At a first glance, bilingual Italian food magazine Dispensa looks like any other independent food title: it’s tidy, it’s filled with elegant photographs of white napkins and solid silverware, and it has that Michelin star vibe that Lucky Peach set out to subvert. At a second glance though, Dispensa is actually doing something a lot more interesting.
Amongst pages filled with quite traditional food journalism, one particular article caught our eye, and that’s a piece about the making of chewing gum (above). It’s treated with that same attention to detail and care as the mag’s interviews with lauded chefs; in its own quiet way, Dispensa subverts too. Another surprise is that the title is printed on paper made from food waste: what appears to be elegant and pristine actually has a bit more of a gritty and surprising foundation.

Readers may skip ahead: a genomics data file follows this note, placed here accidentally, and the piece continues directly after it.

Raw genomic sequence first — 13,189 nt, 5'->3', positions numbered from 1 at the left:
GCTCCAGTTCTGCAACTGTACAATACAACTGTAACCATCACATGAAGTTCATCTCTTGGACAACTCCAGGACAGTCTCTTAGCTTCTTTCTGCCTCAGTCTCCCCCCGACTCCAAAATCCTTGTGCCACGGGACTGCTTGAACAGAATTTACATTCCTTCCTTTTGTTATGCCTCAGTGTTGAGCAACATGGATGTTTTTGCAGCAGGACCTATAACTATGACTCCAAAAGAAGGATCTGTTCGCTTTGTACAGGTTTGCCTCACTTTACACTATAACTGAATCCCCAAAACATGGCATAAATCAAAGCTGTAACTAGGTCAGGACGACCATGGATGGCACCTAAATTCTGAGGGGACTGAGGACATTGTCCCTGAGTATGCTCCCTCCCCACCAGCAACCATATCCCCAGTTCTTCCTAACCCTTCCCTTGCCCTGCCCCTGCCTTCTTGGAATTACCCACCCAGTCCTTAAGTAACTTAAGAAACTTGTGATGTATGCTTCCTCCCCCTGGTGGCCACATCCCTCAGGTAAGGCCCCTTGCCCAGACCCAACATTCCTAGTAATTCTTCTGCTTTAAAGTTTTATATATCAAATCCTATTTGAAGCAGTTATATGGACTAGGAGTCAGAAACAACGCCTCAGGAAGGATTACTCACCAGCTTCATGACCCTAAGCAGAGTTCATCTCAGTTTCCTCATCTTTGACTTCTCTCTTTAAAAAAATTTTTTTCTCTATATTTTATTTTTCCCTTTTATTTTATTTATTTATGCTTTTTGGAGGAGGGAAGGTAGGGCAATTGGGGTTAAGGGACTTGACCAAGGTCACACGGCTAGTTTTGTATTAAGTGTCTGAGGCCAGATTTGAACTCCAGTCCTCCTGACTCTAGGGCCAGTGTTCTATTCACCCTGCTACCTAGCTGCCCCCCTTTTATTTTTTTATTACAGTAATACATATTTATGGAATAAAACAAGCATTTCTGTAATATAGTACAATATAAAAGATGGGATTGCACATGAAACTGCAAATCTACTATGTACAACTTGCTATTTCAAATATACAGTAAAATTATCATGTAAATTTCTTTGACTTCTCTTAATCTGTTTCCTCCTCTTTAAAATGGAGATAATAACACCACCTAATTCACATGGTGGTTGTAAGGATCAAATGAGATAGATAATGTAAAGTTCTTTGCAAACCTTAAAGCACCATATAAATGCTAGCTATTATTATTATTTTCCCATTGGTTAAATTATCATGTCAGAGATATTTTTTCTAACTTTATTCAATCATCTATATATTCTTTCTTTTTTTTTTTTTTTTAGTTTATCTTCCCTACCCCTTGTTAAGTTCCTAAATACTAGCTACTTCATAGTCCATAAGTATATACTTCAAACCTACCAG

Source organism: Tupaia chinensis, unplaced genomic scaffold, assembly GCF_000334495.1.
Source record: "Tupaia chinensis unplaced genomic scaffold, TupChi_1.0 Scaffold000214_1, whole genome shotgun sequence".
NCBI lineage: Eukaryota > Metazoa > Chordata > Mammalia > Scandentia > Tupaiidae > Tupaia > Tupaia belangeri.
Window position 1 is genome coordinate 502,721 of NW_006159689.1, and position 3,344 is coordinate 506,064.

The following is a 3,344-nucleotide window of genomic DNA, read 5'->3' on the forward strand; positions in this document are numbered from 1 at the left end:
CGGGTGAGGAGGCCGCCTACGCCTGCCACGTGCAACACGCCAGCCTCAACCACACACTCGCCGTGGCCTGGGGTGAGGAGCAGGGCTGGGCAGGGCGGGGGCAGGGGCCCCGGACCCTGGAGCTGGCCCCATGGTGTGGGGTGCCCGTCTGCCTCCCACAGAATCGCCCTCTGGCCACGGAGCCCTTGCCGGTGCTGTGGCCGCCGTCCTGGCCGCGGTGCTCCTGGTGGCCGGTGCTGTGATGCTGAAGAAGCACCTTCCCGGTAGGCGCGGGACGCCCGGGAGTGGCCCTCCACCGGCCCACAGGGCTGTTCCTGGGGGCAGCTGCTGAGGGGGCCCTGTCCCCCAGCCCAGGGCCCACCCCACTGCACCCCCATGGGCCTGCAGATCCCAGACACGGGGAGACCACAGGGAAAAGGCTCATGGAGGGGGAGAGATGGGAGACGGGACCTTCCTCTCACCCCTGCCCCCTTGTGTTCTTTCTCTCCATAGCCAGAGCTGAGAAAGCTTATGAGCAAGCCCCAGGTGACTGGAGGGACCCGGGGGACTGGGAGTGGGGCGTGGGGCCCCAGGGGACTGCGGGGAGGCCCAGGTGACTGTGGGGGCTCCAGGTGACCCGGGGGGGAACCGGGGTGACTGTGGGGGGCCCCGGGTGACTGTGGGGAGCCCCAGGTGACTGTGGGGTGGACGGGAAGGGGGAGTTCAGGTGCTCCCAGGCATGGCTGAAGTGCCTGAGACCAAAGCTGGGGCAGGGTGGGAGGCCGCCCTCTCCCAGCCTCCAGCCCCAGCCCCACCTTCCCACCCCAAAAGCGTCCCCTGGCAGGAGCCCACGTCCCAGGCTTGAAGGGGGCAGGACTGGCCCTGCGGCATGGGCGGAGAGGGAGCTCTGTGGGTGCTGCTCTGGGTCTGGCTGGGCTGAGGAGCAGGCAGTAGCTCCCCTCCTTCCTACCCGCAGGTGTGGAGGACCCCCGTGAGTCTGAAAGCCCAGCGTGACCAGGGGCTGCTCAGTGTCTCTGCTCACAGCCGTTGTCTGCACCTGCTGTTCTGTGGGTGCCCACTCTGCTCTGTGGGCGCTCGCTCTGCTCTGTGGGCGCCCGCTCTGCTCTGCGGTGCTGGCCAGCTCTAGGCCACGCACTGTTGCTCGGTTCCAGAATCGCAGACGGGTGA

Issue seven takes its cue from childhood. The editor quotes Bruno Munari in the introduction, who believed that ‘keeping the spirit of childhood alive in your life means maintaining a curiosity for knowledge’. Taking inspiration from seeing the world through a child’s eyes, Dispensa is more irreverent and whimsical than you might initially expect.